Can Your Chevy Camaro Be Hacked? Lawsuit Claims GM Key Fobs Leave Cars Vulnerable

GM key fob theft

Chevy Camaro Key Fobs Vulnerable to Hacking, Lawsuit Claims

Millions of Chevrolet Camaro owners may be cruising around with a hidden danger: their key fobs. A recent class action lawsuit filed by Judy Cho, a resident of Irvine, California, alleges that General Motors (GM) installed key fobs in certain Chevy Camaro models (2010-present) that are susceptible to hacking, allowing thieves to steal vehicles with ease.

Security flaw leaves cars open to easy theft

Cho's lawsuit, filed on April 12th, centers on the key fobs' reliance on a radio-frequency system that can be intercepted by readily available "cloning devices." These devices capture the signal from a genuine key fob and then replay it to trick the car into thinking the real key is present. This allows thieves to unlock and start the car within seconds, all without setting off the alarm.

The complaint highlights a concerning trend: an increase in Camaro thefts linked to this alleged key fob vulnerability. It cites news reports where police departments have warned about this specific method used by criminals.

GM accused of ignoring known risk

The lawsuit criticizes GM for allegedly failing to address the issue despite its awareness of the problem. The filing points out that other automakers, including Jaguar and Range Rover, have developed ultra-wide band protection for their key fobs to guard against “relay car theft.”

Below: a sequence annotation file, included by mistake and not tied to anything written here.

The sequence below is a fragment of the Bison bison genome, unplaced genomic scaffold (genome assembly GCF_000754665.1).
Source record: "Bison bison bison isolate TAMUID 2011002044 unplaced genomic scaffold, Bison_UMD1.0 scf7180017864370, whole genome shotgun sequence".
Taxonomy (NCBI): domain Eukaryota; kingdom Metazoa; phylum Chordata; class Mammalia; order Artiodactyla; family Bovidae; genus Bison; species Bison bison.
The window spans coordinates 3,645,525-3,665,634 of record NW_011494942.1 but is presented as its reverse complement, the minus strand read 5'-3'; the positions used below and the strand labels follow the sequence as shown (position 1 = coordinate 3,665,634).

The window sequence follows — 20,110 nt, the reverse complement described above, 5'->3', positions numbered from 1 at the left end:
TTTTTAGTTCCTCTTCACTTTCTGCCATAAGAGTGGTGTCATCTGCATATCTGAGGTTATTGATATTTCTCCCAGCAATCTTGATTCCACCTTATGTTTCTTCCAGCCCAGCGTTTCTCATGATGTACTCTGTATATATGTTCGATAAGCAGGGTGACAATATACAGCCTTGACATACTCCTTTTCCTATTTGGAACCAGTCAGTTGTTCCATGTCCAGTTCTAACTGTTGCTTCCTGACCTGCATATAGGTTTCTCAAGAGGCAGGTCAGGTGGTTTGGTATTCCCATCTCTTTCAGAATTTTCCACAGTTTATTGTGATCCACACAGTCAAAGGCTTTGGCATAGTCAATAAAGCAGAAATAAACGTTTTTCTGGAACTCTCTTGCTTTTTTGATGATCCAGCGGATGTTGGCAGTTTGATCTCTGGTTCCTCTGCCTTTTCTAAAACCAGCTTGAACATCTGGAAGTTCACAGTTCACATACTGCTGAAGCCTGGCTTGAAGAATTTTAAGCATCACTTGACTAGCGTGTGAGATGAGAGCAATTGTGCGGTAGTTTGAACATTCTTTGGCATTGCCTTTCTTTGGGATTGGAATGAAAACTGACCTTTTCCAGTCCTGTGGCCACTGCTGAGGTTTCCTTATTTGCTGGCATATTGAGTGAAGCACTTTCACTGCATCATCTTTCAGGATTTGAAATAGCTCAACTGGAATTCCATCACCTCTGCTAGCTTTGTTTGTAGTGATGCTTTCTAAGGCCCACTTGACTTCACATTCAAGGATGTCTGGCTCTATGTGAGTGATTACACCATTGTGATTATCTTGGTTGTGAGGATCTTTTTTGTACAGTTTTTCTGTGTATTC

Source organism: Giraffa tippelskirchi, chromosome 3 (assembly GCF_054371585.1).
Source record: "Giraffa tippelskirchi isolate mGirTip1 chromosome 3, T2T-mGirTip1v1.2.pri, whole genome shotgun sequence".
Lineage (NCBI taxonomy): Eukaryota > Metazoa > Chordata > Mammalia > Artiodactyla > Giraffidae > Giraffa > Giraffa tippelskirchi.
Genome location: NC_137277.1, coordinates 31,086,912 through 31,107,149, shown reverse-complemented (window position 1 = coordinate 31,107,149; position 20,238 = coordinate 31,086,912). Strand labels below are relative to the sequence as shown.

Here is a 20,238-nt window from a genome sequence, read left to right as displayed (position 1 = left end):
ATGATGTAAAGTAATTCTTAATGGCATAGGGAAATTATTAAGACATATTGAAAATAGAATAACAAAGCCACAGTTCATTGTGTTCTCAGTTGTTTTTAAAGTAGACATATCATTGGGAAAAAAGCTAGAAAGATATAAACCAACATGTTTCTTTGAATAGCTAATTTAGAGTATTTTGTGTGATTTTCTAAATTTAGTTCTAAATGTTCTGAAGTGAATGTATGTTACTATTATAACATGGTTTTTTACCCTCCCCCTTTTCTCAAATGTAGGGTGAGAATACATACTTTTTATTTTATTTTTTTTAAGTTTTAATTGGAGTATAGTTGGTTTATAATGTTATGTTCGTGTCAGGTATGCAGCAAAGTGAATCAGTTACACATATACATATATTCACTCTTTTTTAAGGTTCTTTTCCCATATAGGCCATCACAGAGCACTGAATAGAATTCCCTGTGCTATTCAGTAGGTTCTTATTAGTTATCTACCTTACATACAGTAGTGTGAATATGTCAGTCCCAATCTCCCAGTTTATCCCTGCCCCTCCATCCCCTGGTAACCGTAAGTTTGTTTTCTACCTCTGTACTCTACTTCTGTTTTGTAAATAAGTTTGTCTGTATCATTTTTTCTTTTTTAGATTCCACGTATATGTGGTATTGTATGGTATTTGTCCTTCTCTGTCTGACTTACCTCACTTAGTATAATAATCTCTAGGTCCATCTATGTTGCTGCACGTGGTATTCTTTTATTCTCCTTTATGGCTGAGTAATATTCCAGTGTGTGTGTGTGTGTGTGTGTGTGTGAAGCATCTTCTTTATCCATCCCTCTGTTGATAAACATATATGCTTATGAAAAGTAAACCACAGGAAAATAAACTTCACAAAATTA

Cho's experience exemplifies the alleged security flaw. According to the lawsuit, thieves stole her 2023 Chevy Camaro from her Irvine home on March 14, 2024. The lawsuit alleges the thieves used a device to amplify the signal from her key fob (located inside the house) to a cloning device, which tricked the car into thinking the real key fob was nearby. This allowed them to enter and start the car without triggering the alarm.

Lawsuit seeks compensation and security improvements

The lawsuit seeks class action status, aiming to represent all U.S. residents who own or lease GM vehicles with keyless entry systems potentially susceptible to hacking. The potential outcomes could include:

  • Financial compensation for those who have had their vehicles stolen due to the alleged key fob defect.

  • An order requiring GM to implement security upgrades to address the hacking vulnerability.

What GM owners can do

If you own a GM vehicle with keyless entry, here are some steps you can take to protect yourself:

  • Be aware of the potential risk: While the lawsuit focuses on Camaros, it's important to be cautious with any GM vehicle that uses a similar key fob system.

  • Consider additional security measures: Talk to your dealership about options like aftermarket security systems or signal-blocking fob pouches.

  • Stay informed: Monitor news and developments related to the lawsuit to see if it expands to include other GM models.

This lawsuit raises serious questions about the security of keyless entry systems and car manufacturers' responsibility to address potential vulnerabilities. As the case progresses, it's important for GM owners to be aware of the situation and take steps to protect their vehicles.

Cho and the proposed class are represented by Abbas Kazerounian and Pamela Prescott of Kazerouni Law Group APC.

The GM key fob class action lawsuit is Cho v. General Motors Company, Case No. 8:24-cv-00819, in the U.S. District Court for the Central District of California.



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